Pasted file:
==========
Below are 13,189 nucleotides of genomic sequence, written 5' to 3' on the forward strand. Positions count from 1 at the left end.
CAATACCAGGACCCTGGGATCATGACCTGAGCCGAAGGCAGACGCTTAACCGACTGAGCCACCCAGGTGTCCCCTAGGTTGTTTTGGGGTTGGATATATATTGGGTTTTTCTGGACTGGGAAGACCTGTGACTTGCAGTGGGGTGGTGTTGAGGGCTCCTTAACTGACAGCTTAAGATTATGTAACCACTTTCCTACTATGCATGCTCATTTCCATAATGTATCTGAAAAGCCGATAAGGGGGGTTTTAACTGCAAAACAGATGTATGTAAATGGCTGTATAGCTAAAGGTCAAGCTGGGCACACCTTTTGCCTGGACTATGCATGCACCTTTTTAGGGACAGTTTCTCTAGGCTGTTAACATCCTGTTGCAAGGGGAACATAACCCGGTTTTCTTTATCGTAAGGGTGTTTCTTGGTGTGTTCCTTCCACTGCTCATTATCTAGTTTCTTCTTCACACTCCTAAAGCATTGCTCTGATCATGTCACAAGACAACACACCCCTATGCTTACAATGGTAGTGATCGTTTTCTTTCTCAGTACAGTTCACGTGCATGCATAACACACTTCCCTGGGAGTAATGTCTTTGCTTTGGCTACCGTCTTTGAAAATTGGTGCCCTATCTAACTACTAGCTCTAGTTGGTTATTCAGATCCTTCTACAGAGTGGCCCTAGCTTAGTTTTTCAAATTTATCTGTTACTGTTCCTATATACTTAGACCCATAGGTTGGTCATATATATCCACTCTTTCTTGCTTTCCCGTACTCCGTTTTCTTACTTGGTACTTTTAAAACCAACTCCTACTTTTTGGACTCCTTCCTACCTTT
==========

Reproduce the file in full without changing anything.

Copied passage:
Below are 13,189 nucleotides of genomic sequence, written 5' to 3' on the forward strand. Positions count from 1 at the left end.
CAATACCAGGACCCTGGGATCATGACCTGAGCCGAAGGCAGACGCTTAACCGACTGAGCCACCCAGGTGTCCCCTAGGTTGTTTTGGGGTTGGATATATATTGGGTTTTTCTGGACTGGGAAGACCTGTGACTTGCAGTGGGGTGGTGTTGAGGGCTCCTTAACTGACAGCTTAAGATTATGTAACCACTTTCCTACTATGCATGCTCATTTCCATAATGTATCTGAAAAGCCGATAAGGGGGGTTTTAACTGCAAAACAGATGTATGTAAATGGCTGTATAGCTAAAGGTCAAGCTGGGCACACCTTTTGCCTGGACTATGCATGCACCTTTTTAGGGACAGTTTCTCTAGGCTGTTAACATCCTGTTGCAAGGGGAACATAACCCGGTTTTCTTTATCGTAAGGGTGTTTCTTGGTGTGTTCCTTCCACTGCTCATTATCTAGTTTCTTCTTCACACTCCTAAAGCATTGCTCTGATCATGTCACAAGACAACACACCCCTATGCTTACAATGGTAGTGATCGTTTTCTTTCTCAGTACAGTTCACGTGCATGCATAACACACTTCCCTGGGAGTAATGTCTTTGCTTTGGCTACCGTCTTTGAAAATTGGTGCCCTATCTAACTACTAGCTCTAGTTGGTTATTCAGATCCTTCTACAGAGTGGCCCTAGCTTAGTTTTTCAAATTTATCTGTTACTGTTCCTATATACTTAGACCCATAGGTTGGTCATATATATCCACTCTTTCTTGCTTTCCCGTACTCCGTTTTCTTACTTGGTACTTTTAAAACCAACTCCTACTTTTTGGACTCCTTCCTACCTTT